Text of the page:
Here's an interesting thought: What if you're not to blame for your weight problem?
What if the fault could be laid squarely at the feet of food manufacturers and marketers, grocery store managers, restaurant operators, food vendors -- the people who make food so visible, available and mouth-watering?
Several recent studies, papers and a popular weight-loss book argue that eating is an automatic behavior triggered by environmental cues that most people are unaware of -- or simply can't ignore. Think of the buttery smell of movie theater popcorn, the sight of glazed doughnuts glistening in the office conference room or the simple habit of picking up a whipped-cream-laden latte on the way to work.
Accepting this "don't blame me" notion may not only ease the guilt and self-loathing that often accompanies obesity, say the researchers behind the theory, but also help people achieve a healthier weight.
To make Americans eat less and eat more healthily, they contend, the environment itself needs to be changed -- with laws regulating portion size, labeling or the places where food can be sold or eaten. That would be much easier, the researchers add, than overcoming human nature. The theory that our society -- not us -- is to blame for our overall expanding waist size is garnering support from health and nutrition experts. To recap the dismal statistics: In the last 25 years, the number of obese Americans has increased from 14.5% to 32.2%. Two out of three adults are overweight, as are 19% of children, according to the Centers for Disease Control and Prevention.
"Almost everybody is gaining weight in almost all socioeconomic groups. It's not limited to certain people. It's everywhere," says Dr. Deborah A. Cohen, a senior natural scientist at Rand Corp. and the author of a recent paper on the environmental theory of obesity. "Look at doctors, nurses and dietitians who are overweight or obese. If it has anything to do with how much we know about nutrition or how much we're motivated, we would never see people with such expertise be overweight or obese."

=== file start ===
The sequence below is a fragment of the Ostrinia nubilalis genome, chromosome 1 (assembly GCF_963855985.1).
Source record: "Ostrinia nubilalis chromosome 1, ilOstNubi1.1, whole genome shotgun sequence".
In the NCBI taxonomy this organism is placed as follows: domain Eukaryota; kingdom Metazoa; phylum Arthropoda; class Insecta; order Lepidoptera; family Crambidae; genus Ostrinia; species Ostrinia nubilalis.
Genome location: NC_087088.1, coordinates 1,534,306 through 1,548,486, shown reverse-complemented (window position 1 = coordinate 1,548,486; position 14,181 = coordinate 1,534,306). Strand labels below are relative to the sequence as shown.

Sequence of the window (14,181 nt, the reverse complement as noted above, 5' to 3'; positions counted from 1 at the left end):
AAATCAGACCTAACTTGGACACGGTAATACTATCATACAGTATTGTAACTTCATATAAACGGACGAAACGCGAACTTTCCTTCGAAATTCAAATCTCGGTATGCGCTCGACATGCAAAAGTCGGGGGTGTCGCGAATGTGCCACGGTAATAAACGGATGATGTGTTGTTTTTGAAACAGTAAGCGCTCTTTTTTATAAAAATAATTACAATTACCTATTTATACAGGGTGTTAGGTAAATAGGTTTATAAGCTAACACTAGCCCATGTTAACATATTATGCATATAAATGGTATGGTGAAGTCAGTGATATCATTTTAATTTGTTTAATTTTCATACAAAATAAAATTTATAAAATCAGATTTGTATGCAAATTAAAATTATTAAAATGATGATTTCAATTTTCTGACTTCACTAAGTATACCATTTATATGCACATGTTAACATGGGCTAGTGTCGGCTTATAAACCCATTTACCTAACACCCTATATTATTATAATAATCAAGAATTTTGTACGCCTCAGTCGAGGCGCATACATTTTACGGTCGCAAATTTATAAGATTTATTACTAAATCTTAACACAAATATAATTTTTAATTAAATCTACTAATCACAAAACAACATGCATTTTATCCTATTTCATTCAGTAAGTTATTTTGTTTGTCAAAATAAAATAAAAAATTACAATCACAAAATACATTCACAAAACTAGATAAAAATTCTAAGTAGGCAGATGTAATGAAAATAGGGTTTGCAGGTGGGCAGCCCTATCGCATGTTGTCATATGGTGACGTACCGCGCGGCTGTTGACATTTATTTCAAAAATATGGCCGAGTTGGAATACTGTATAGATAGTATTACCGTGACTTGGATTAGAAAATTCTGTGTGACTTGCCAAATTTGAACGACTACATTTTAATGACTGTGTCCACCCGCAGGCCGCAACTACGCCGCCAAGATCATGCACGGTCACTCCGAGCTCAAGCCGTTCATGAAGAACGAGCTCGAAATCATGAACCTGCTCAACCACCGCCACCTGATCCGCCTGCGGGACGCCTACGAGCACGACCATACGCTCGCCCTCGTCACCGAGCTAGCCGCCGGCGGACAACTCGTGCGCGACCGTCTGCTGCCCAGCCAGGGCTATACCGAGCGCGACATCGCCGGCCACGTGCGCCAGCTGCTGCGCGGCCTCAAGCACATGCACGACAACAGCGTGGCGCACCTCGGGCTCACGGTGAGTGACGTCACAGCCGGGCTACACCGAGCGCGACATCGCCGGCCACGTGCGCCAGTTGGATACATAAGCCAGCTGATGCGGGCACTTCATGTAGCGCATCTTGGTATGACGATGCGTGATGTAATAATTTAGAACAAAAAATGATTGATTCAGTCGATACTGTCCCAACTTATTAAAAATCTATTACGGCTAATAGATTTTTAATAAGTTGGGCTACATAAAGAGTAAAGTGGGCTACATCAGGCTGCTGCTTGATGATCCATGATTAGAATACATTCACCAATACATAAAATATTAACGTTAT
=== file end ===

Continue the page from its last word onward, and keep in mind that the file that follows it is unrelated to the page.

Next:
But defining obesity as an environmental issue is a little like comparing it to global warming: The problem is all around us -- part of us -- but we, as individuals, can do little about it. Big actions by governments and societies will be needed for much to change, according to some researchers who study obesity.
Other health experts say that view is too extreme. Individuals can exert control over their own environment and lose or maintain weight despite the temptation of venti lattes, super-sized French fries and all-you-can-eat pasta bowls, they say.
"The environment, I think, to a large extent explains the obesity epidemic," says Dr. Robert H. Eckel, a professor of medicine at the University of Colorado and past president of the American Heart Assn. "But should we change the environment to alter the obesity epidemic? And how much do we need to change it? Those are difficult questions. To blame it all on the environment is a mistake. There is individual responsibility."
Eating on autopilot
To explain how so many people have become overweight, researchers start with the urge to eat.
Eating is an automatic behavior that has little to do with choice, willpower or even hunger, Cohen says. Her paper, with co-author Thomas Farley of Tulane University's Prevention Research Center, was published online last month in Preventing Chronic Disease, the peer-reviewed health journal of the Centers for Disease Control and Prevention.
Cohen and Farley argue that automatic behaviors can be controlled, but only for a short time (the reason most diets ultimately fail). A more effective approach, they say, would be to decrease the accessibility, visibility and quantities of food people are exposed to, and the environmental cues that promote eating.
The fact that most people cannot maintain a weight loss is proof that nutrition knowledge and willpower don't work, they and other researchers contend.
"We've thought for a long time that if we just suggested to people that there are negative effects from obesity and if we provided reminders, they would be able to gain control over their behavior and act healthy," says Wendy Wood, a Duke University psychologist who studies habits. "There isn't much evidence that works."
Instead, ample research demonstrates that much of human behavior is automatic. Studies of people keeping activity diaries show that about 45% of daily human behavior is repetitious and unthinking. In a study published recently in the Journal of Consumer Psychology, Wood showed that people fall back on their habits -- such as buying fast food -- even when they intend to do otherwise.
Several recent studies depict the folly of human food consumption. A 2006 study in the International Journal of Obesity found that when candy was placed in a clear dish, people ate 71% more than when it was in an opaque dish. The same study found that the closer the food, the more likely it would be eaten.